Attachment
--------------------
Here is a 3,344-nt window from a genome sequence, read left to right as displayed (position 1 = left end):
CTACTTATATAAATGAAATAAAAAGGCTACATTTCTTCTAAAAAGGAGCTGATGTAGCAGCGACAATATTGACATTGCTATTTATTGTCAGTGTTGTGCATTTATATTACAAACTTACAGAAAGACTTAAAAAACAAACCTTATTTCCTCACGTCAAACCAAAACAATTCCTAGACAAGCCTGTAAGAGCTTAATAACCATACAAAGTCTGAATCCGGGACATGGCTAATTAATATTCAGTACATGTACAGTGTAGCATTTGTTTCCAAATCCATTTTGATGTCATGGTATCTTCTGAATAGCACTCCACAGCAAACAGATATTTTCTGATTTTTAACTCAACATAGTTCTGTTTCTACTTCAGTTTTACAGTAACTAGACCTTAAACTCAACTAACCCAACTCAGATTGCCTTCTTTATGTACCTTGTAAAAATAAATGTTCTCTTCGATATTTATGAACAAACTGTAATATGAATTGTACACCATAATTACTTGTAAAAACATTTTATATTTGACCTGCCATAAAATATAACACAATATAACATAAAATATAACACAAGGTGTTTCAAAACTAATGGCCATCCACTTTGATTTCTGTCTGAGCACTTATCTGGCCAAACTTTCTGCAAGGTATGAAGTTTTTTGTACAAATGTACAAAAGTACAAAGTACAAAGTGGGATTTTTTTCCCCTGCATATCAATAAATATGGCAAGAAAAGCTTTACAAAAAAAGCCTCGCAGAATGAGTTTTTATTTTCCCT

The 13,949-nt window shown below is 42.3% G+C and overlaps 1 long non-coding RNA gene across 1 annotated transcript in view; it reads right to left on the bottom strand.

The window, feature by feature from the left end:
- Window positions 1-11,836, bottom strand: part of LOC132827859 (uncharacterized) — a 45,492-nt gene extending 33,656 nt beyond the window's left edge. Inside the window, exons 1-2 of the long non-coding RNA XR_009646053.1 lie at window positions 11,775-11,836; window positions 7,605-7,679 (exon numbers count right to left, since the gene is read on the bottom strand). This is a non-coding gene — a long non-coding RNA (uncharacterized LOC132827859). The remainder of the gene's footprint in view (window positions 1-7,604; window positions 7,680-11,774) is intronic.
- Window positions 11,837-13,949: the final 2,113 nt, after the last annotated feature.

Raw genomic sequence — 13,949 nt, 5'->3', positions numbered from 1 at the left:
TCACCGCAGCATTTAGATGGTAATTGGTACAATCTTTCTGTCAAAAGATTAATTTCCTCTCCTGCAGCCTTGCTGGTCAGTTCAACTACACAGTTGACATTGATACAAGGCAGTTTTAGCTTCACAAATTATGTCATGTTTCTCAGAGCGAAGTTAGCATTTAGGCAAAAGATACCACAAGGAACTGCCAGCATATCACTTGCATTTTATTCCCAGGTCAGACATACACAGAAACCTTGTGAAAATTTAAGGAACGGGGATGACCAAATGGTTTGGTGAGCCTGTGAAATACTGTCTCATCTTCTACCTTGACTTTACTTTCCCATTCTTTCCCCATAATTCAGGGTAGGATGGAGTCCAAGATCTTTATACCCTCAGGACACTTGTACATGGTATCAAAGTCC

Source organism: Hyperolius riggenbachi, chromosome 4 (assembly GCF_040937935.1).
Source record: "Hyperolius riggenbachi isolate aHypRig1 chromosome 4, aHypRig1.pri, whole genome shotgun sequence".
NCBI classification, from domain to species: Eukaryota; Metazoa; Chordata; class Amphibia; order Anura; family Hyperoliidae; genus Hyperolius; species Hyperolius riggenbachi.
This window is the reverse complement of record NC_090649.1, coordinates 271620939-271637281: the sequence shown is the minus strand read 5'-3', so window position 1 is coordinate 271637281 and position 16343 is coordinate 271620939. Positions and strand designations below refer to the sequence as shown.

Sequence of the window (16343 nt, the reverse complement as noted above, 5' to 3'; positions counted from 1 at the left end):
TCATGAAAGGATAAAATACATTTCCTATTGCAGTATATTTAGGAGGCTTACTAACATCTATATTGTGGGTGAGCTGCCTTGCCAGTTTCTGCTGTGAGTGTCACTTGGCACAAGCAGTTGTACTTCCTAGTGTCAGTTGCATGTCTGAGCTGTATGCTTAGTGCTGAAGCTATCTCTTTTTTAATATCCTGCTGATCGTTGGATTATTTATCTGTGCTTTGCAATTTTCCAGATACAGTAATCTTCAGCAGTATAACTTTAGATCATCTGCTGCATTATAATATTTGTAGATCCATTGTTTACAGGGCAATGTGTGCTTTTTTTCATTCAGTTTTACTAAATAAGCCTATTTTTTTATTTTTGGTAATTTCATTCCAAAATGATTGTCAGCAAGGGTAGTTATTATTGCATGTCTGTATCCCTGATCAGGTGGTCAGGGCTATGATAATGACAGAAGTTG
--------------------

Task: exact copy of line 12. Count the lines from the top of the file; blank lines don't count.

This window is the reverse complement of record NC_090649.1, coordinates 271620939-271637281: the sequence shown is the minus strand read 5'-3', so window position 1 is coordinate 271637281 and position 16343 is coordinate 271620939. Positions and strand designations below refer to the sequence as shown.